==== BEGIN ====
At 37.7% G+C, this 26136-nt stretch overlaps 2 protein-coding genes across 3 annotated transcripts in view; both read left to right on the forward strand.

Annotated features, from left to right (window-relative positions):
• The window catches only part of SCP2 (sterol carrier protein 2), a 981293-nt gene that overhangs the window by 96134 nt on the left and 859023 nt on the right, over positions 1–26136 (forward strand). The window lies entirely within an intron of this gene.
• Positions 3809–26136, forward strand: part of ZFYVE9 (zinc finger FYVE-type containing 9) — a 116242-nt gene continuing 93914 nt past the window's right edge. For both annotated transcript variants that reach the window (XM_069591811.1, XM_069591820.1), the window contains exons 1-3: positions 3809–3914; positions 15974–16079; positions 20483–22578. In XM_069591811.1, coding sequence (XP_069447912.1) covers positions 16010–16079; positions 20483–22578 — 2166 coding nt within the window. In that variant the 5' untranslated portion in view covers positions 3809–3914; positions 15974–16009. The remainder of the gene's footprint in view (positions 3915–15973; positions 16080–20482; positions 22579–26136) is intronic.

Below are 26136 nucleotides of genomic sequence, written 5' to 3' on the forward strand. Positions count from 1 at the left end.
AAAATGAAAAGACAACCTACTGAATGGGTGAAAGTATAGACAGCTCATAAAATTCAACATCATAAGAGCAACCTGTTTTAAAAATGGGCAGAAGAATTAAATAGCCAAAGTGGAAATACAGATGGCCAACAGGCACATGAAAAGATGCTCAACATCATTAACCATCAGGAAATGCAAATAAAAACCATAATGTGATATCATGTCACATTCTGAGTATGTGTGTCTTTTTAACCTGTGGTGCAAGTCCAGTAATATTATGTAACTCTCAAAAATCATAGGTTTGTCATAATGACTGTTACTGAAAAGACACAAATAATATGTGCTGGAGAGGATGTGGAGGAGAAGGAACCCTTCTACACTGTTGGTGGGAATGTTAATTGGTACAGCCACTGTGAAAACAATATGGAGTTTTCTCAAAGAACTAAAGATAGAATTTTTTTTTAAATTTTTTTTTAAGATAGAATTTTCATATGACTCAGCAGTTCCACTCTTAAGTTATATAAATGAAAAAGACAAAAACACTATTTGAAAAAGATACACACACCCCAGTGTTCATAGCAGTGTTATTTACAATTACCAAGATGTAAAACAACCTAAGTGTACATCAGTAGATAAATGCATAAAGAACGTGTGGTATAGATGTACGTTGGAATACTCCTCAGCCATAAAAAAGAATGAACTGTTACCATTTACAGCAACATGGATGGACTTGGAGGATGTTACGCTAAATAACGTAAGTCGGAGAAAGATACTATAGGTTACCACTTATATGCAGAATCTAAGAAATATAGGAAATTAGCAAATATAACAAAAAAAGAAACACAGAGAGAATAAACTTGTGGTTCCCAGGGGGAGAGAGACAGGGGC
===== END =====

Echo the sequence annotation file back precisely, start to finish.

At 37.7% G+C, this 26136-nt stretch overlaps 2 protein-coding genes across 3 annotated transcripts in view; both read left to right on the forward strand.

Annotated features, from left to right (window-relative positions):
• The window catches only part of SCP2 (sterol carrier protein 2), a 981293-nt gene that overhangs the window by 96134 nt on the left and 859023 nt on the right, over positions 1–26136 (forward strand). The window lies entirely within an intron of this gene.
• Positions 3809–26136, forward strand: part of ZFYVE9 (zinc finger FYVE-type containing 9) — a 116242-nt gene continuing 93914 nt past the window's right edge. For both annotated transcript variants that reach the window (XM_069591811.1, XM_069591820.1), the window contains exons 1-3: positions 3809–3914; positions 15974–16079; positions 20483–22578. In XM_069591811.1, coding sequence (XP_069447912.1) covers positions 16010–16079; positions 20483–22578 — 2166 coding nt within the window. In that variant the 5' untranslated portion in view covers positions 3809–3914; positions 15974–16009. The remainder of the gene's footprint in view (positions 3915–15973; positions 16080–20482; positions 22579–26136) is intronic.

Below are 26136 nucleotides of genomic sequence, written 5' to 3' on the forward strand. Positions count from 1 at the left end.
AAAATGAAAAGACAACCTACTGAATGGGTGAAAGTATAGACAGCTCATAAAATTCAACATCATAAGAGCAACCTGTTTTAAAAATGGGCAGAAGAATTAAATAGCCAAAGTGGAAATACAGATGGCCAACAGGCACATGAAAAGATGCTCAACATCATTAACCATCAGGAAATGCAAATAAAAACCATAATGTGATATCATGTCACATTCTGAGTATGTGTGTCTTTTTAACCTGTGGTGCAAGTCCAGTAATATTATGTAACTCTCAAAAATCATAGGTTTGTCATAATGACTGTTACTGAAAAGACACAAATAATATGTGCTGGAGAGGATGTGGAGGAGAAGGAACCCTTCTACACTGTTGGTGGGAATGTTAATTGGTACAGCCACTGTGAAAACAATATGGAGTTTTCTCAAAGAACTAAAGATAGAATTTTTTTTTAAATTTTTTTTTAAGATAGAATTTTCATATGACTCAGCAGTTCCACTCTTAAGTTATATAAATGAAAAAGACAAAAACACTATTTGAAAAAGATACACACACCCCAGTGTTCATAGCAGTGTTATTTACAATTACCAAGATGTAAAACAACCTAAGTGTACATCAGTAGATAAATGCATAAAGAACGTGTGGTATAGATGTACGTTGGAATACTCCTCAGCCATAAAAAAGAATGAACTGTTACCATTTACAGCAACATGGATGGACTTGGAGGATGTTACGCTAAATAACGTAAGTCGGAGAAAGATACTATAGGTTACCACTTATATGCAGAATCTAAGAAATATAGGAAATTAGCAAATATAACAAAAAAAGAAACACAGAGAGAATAAACTTGTGGTTCCCAGGGGGAGAGAGACAGGGGC